- Photo by Jeff J Mitchell/Getty Images
- Austria’s interior minister, who is a member of the Nazi-linked Austrian Freedom Party, suggested “concentrating” refugees into special centers.
- Many were outraged that a member of a Nazi-linked party would invoke terminology used in the Holocaust.
- Austria is the only western European country with a far-right party in government.
Austria’s Interior Minister Herbert Kickl, who is a member of the Nazi-linked Austrian Freedom Party (FPO), caused outrage on Thursday for suggesting asylum seekers should be “concentrated” into special centers, the BBC reported.
Kickl told reporters at a news conference that he supports creating “basic services centers and suitable infrastructure that enables us to concentrate people in the asylum process in one place.”
Many were outraged that a member of a Nazi-linked party would invoke terminology used in the Holocaust, where millions of Austrian and European Jews were rounded up and killed in concentration death camps.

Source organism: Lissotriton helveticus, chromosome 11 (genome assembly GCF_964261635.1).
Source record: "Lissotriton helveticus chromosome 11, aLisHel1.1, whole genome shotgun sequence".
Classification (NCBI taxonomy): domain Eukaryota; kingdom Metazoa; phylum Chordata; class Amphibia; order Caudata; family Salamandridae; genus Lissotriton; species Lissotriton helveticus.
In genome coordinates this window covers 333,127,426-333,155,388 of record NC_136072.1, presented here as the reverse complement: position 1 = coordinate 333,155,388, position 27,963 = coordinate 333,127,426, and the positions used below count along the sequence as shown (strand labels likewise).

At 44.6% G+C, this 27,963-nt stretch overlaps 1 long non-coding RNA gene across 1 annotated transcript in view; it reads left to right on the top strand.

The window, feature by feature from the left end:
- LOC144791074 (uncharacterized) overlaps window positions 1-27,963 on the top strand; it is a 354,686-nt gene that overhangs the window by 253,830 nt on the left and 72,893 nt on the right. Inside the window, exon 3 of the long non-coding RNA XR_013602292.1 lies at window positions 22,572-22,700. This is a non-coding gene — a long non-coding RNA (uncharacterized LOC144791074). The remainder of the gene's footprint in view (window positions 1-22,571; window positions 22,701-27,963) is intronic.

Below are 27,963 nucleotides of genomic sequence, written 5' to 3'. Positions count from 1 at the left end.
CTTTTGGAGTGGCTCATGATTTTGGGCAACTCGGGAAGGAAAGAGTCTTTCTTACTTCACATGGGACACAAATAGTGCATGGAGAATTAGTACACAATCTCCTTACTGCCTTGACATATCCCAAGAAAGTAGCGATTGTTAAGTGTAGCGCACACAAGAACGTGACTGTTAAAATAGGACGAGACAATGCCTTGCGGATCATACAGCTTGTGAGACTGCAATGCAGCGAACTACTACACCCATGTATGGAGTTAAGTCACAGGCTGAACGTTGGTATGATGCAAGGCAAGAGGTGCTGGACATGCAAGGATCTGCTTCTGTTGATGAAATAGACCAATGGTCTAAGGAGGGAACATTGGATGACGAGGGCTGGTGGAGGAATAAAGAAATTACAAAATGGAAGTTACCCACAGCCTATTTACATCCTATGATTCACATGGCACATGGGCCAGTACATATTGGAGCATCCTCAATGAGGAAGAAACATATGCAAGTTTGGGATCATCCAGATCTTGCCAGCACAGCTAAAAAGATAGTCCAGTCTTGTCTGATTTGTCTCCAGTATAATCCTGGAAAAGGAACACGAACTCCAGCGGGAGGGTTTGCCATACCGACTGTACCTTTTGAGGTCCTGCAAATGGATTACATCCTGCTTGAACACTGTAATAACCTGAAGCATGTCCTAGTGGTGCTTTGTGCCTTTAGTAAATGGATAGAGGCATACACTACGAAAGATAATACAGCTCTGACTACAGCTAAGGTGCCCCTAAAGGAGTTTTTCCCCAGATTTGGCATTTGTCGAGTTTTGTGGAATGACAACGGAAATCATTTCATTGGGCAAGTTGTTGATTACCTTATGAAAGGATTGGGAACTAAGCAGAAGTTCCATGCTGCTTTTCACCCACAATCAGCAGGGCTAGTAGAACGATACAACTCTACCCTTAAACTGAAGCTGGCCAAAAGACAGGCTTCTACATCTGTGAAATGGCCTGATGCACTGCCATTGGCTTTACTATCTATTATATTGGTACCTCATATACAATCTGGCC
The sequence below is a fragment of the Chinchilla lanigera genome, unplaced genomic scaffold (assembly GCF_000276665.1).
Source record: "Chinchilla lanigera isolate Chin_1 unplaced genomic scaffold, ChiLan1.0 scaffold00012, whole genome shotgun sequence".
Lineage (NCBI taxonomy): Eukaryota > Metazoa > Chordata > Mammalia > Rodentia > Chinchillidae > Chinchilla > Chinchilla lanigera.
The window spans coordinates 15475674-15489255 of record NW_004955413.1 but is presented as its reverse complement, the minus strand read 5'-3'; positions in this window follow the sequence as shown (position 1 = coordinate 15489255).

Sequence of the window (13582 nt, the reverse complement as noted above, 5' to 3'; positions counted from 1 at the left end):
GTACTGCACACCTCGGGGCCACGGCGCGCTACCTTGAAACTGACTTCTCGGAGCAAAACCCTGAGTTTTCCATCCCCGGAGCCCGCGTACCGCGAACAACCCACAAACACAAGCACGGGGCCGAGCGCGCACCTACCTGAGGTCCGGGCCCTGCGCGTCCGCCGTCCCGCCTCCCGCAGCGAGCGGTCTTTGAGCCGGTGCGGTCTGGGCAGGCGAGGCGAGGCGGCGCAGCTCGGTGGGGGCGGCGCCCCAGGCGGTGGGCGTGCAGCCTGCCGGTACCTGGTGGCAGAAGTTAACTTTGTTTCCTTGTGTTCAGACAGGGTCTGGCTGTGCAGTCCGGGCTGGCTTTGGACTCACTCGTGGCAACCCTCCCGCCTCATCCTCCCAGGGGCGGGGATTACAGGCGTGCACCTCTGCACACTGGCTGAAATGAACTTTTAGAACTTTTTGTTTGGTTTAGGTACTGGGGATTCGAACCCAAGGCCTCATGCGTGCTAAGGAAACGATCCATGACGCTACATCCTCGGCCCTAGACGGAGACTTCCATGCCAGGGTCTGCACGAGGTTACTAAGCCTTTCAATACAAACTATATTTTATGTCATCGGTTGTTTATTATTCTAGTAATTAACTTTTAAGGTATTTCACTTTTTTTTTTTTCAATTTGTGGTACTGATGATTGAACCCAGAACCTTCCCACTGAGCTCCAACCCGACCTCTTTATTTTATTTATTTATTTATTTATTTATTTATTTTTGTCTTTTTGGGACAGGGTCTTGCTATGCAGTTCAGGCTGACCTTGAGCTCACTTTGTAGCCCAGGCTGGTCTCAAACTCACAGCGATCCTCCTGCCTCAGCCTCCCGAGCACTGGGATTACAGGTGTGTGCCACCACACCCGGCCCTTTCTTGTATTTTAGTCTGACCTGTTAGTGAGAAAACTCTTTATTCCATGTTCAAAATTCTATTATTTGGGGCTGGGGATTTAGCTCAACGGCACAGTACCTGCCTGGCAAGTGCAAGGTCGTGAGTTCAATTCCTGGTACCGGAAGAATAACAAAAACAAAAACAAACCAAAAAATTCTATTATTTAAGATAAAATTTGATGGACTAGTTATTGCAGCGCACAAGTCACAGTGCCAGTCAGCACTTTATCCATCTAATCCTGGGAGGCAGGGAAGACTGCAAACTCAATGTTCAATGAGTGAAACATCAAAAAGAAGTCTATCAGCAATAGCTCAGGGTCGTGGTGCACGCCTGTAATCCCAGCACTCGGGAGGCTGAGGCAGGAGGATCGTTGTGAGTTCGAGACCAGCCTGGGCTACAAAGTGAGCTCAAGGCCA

When questioned by reporters on his questionable choice of words, Kickl said there was no need create a “semantic discussion,” and claimed he did not mean to provoke anyone.
The Freedom Party was founded by former Nazis after WWII, and still maintains right-wing nationalist views.
Members of Austria’s parliament were swift to criticize Kickl’s statements, Reuters reported.
Austrian President Alexander Van der Bellen pledged to work against anti-Semitism in the country.
“I will work to ensure for the duration of my tenure that destructive nationalism, xenophobia, right-wing extremism and anti-Semitism have no place in Austria,” Van der Bellen said, in response to a letter penned by Holocaust survivors concerned about Kickl’s comments.
Austria’s ruling party struck a coalition deal in December to share power with the FPO, making it the only western European country with a far-right party in government. The FPO now controls the foreign, interior and defense ministries.
Austria has been dealing with an influx of asylum seekers since it received 90,000 applications in 2015. Austria’s new government has pledged to cut benefits for refugees and create stricter guidelines for new arrivals – including taking their phones and money.